The Evolution of the Panasonic GH Series: From GH1 to GH6



All over the world, you’ll find filmmakers who own a GH camera or have done in the past.
It’s a household camera line, and once you dig into the specs and 13 years of evolution, it’s obvious why.
Discover all 6 iterations of the GH camera series, including the GH6 – the new Panasonic GH camera.

Table of Contents

I’ll start this article by admitting that I’m potentially biased. I’ve been shooting with the Panasonic GH5 for 4 years now, and I adore this camera. But I’m not the only one. Throughout the filmmaking world, you’ll find plenty who agree that the GH series is undeniably one of the best lines of cameras out there. This evolution continues to impress with the latest release of the slick GH6. The success and greatness of this camera are further underlined by the mass of stock footage shot with it on Artlist.

But where did this all begin? Today, we’re taking a look back at the evolution of the Panasonic GH series and its impact on the filmmaking world, as well as the Panasonic brand as a whole.

The Panasonic brand

Panasonic is a major Japanese multinational conglomerate corporation headquartered in Kadoma, Osaka. While you may know it best for the Lumix GH series, it’s actually been around since 1935! Throughout the 20th century, it was the world’s largest producer of consumer electronics (everything from washing machines to kettles, blenders and hairdryers). To this day, it offers a wide range of products and services, including rechargeable batteries, automotive and avionic systems, industrial systems and plenty more.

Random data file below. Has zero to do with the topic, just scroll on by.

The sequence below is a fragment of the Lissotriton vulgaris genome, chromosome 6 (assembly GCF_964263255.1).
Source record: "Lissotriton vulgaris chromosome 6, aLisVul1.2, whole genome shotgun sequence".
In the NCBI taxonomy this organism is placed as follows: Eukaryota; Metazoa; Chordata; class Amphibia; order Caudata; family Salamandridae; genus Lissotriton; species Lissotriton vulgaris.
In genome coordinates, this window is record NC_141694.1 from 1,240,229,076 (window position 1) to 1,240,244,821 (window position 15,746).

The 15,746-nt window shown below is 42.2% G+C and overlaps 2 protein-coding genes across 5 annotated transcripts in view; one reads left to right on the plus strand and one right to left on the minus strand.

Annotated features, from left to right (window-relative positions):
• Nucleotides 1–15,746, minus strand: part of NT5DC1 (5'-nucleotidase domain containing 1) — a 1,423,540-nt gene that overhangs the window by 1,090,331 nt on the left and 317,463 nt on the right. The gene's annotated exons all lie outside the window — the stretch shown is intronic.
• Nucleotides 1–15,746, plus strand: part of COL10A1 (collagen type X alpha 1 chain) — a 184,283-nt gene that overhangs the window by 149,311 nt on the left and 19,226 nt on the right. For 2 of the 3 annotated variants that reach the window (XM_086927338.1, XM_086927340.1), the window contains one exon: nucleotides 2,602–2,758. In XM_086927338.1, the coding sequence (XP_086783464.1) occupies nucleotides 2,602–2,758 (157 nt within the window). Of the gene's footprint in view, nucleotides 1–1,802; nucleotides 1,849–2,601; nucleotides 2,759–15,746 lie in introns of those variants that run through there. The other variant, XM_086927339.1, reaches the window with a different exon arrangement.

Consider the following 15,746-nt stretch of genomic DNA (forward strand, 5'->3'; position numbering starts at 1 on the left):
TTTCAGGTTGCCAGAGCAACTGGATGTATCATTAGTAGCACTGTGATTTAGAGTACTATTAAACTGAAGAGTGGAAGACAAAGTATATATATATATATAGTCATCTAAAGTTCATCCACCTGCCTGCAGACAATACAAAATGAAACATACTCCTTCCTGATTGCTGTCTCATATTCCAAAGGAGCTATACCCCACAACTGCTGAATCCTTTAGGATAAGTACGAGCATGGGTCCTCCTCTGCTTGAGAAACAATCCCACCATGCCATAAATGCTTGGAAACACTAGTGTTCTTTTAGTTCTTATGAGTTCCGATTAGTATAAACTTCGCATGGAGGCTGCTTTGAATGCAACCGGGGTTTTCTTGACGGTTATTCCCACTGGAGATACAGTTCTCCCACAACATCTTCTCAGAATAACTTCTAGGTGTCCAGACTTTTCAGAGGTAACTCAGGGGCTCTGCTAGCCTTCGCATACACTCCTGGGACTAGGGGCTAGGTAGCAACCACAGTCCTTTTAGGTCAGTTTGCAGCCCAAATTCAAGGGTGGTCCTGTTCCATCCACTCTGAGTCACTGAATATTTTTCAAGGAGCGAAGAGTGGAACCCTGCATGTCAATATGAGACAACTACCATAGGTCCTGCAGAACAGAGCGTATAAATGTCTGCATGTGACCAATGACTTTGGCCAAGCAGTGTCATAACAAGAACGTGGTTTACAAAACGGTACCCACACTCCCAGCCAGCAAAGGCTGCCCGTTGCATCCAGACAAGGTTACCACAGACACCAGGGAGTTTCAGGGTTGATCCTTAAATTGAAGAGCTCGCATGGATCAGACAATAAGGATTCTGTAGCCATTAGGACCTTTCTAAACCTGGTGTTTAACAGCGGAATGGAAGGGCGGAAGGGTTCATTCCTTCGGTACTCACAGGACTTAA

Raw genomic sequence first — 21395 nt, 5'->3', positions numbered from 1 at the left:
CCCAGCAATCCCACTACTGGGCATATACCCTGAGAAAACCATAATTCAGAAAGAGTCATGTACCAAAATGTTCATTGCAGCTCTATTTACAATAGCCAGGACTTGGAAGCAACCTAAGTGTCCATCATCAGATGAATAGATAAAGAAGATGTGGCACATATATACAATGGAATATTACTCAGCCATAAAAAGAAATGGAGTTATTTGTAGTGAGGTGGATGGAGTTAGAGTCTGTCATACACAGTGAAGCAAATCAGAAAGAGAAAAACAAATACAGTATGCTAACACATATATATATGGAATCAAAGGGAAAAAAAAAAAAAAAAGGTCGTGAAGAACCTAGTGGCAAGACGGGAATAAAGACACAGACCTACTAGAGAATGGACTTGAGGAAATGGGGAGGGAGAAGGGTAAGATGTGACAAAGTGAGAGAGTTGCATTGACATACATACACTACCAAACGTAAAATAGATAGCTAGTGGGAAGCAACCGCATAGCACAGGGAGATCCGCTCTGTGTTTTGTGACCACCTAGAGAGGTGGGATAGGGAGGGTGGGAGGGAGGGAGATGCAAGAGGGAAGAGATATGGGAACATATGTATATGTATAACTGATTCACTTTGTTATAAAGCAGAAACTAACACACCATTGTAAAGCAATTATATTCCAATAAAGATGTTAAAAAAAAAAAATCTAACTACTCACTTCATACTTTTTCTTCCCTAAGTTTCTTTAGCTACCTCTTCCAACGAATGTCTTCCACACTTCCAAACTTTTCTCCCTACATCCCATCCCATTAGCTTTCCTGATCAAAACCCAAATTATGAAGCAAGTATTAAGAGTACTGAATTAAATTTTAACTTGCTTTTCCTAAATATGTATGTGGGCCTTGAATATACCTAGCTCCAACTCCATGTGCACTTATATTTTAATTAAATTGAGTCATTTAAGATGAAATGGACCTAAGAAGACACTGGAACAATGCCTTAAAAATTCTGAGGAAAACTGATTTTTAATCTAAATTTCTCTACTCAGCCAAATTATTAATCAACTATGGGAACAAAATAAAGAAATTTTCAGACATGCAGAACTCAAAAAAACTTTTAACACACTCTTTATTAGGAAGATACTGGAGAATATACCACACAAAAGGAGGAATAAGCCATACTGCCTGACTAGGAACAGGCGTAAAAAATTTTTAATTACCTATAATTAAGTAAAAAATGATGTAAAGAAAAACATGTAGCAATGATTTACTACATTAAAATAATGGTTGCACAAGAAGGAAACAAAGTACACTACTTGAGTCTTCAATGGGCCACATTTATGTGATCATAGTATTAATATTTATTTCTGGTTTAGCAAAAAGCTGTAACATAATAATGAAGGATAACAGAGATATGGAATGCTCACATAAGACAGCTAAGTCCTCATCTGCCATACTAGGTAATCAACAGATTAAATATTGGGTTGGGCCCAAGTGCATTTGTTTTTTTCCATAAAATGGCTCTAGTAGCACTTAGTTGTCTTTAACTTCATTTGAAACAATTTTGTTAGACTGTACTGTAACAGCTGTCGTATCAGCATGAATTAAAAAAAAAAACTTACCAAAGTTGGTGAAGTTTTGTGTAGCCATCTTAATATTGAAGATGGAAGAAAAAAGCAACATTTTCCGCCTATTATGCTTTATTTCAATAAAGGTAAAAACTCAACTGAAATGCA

Of course, as filmmakers, we know it for the Panasonic GH cameras and several other models. Here’s a breakdown of their various lines that all fall under the “Lumix” brand:


paasonic dmc
Gnsin, CC BY-SA 3.0, via Wikimedia Commons

Ultra-compact and high-end with a stylish look targeted at photography. 


Compact ultra-zoom models on the higher end of things. They’re quite large and have extensive controls with a 12x extending zoom lens.


They resemble digital SLRs, but key differences include non-interchangeable and non-extending zoom lenses.


panasonic dc-g100
Panasonic DC-G100 Peachyeung316, CC BY-SA 4.0, via Wikimedia Commons

A Micro Four Thirds system line advertised as a reinvented DSLR without the mirror


These SLR-style mirrorless cameras have proven popular. The G100 and 110 are great for vloggers, the G80/85 & G90/95 more than hold their own for YouTube filmmaking and the G9 is Panasonic’s highest-end Micro Four Thirds camera for photography.


The much-beloved Panasonic GH line is a high-end SLR-style mirrorless Micro Four Thirds system. Focused on video, it is renowned as a compact, rugged workhorse that punches far above its weight.


These rangefinder-style mirrorless cameras are on the lower end, with no viewfinder or hot shoe.

Panasonic Lumix GF2, GX7 and GX1 Henry Söderlund, CC BY 2.0, via Wikimedia Commons


Another rangefinder-style mirrorless camera that’s in the mid to lower range, including the GX80/85/7 Mark II and GX800/850/GF9.


Panasonic’s new flagship line uses the new L-mount, and it’s their first full-frame mirrorless camera, reflecting the competitive market in which Sony has asserted real dominance. You’ll find either the S1R for ultra-high resolution or the S1H for more video-orientated purposes. There’s also the S5, a mid-range full-frame mirrorless camera with contrast-detection autofocus.


This is a line of DSLR cameras using the Micro Four Thirds system. It was one of the first DSLRs capable of displaying a live image view!


This is undoubtedly Panasonic’s cheapest line. They’re budget plastic compact cameras that are powered by 2x AA batteries. Not much else to say about these…

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A compact high-end camera line with full manual exposure, focus controls and RAW recording


Budget digital compact camera, but does offer more advanced user control than most competitors


Mid-level compact superzoom cameras, introduced in 2012 (the SZ stands for style zoom)


Waterproof, shockproof, dustproof, you name it, point-and-shoot cameras.


panasonic camera
Panasonic DMC-TZ60 © Pierre André, CC BY-SA 4.0, via Wikimedia Commons